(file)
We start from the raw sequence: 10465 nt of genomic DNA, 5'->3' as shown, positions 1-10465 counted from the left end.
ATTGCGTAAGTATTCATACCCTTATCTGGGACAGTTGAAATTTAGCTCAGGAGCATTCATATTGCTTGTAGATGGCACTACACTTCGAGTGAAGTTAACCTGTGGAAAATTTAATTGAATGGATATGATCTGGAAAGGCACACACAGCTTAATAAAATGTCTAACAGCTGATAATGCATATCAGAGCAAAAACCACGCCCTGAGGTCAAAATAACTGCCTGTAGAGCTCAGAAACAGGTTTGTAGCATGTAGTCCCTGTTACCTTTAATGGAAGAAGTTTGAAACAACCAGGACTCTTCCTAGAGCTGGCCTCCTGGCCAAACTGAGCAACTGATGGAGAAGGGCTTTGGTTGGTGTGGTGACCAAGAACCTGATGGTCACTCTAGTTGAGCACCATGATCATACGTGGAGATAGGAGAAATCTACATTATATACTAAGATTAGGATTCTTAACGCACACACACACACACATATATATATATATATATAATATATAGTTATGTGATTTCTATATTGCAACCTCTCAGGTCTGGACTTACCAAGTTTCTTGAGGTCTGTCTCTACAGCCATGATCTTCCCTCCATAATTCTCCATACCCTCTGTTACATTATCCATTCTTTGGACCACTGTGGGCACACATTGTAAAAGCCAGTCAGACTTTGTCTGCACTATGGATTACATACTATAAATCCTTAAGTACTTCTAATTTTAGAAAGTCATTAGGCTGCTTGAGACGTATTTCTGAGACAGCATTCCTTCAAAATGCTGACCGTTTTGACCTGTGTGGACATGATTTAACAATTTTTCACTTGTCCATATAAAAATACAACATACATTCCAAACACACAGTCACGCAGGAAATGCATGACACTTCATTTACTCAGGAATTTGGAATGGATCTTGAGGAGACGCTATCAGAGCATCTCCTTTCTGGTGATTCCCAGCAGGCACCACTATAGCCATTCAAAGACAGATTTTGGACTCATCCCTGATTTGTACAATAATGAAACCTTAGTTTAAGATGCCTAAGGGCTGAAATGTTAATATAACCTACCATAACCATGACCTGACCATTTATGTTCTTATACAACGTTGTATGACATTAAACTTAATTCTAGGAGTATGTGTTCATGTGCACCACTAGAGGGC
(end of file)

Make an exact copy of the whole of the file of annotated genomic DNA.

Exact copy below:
We start from the raw sequence: 10465 nt of genomic DNA, 5'->3' as shown, positions 1-10465 counted from the left end.
ATTGCGTAAGTATTCATACCCTTATCTGGGACAGTTGAAATTTAGCTCAGGAGCATTCATATTGCTTGTAGATGGCACTACACTTCGAGTGAAGTTAACCTGTGGAAAATTTAATTGAATGGATATGATCTGGAAAGGCACACACAGCTTAATAAAATGTCTAACAGCTGATAATGCATATCAGAGCAAAAACCACGCCCTGAGGTCAAAATAACTGCCTGTAGAGCTCAGAAACAGGTTTGTAGCATGTAGTCCCTGTTACCTTTAATGGAAGAAGTTTGAAACAACCAGGACTCTTCCTAGAGCTGGCCTCCTGGCCAAACTGAGCAACTGATGGAGAAGGGCTTTGGTTGGTGTGGTGACCAAGAACCTGATGGTCACTCTAGTTGAGCACCATGATCATACGTGGAGATAGGAGAAATCTACATTATATACTAAGATTAGGATTCTTAACGCACACACACACACACATATATATATATATATATAATATATAGTTATGTGATTTCTATATTGCAACCTCTCAGGTCTGGACTTACCAAGTTTCTTGAGGTCTGTCTCTACAGCCATGATCTTCCCTCCATAATTCTCCATACCCTCTGTTACATTATCCATTCTTTGGACCACTGTGGGCACACATTGTAAAAGCCAGTCAGACTTTGTCTGCACTATGGATTACATACTATAAATCCTTAAGTACTTCTAATTTTAGAAAGTCATTAGGCTGCTTGAGACGTATTTCTGAGACAGCATTCCTTCAAAATGCTGACCGTTTTGACCTGTGTGGACATGATTTAACAATTTTTCACTTGTCCATATAAAAATACAACATACATTCCAAACACACAGTCACGCAGGAAATGCATGACACTTCATTTACTCAGGAATTTGGAATGGATCTTGAGGAGACGCTATCAGAGCATCTCCTTTCTGGTGATTCCCAGCAGGCACCACTATAGCCATTCAAAGACAGATTTTGGACTCATCCCTGATTTGTACAATAATGAAACCTTAGTTTAAGATGCCTAAGGGCTGAAATGTTAATATAACCTACCATAACCATGACCTGACCATTTATGTTCTTATACAACGTTGTATGACATTAAACTTAATTCTAGGAGTATGTGTTCATGTGCACCACTAGAGGGC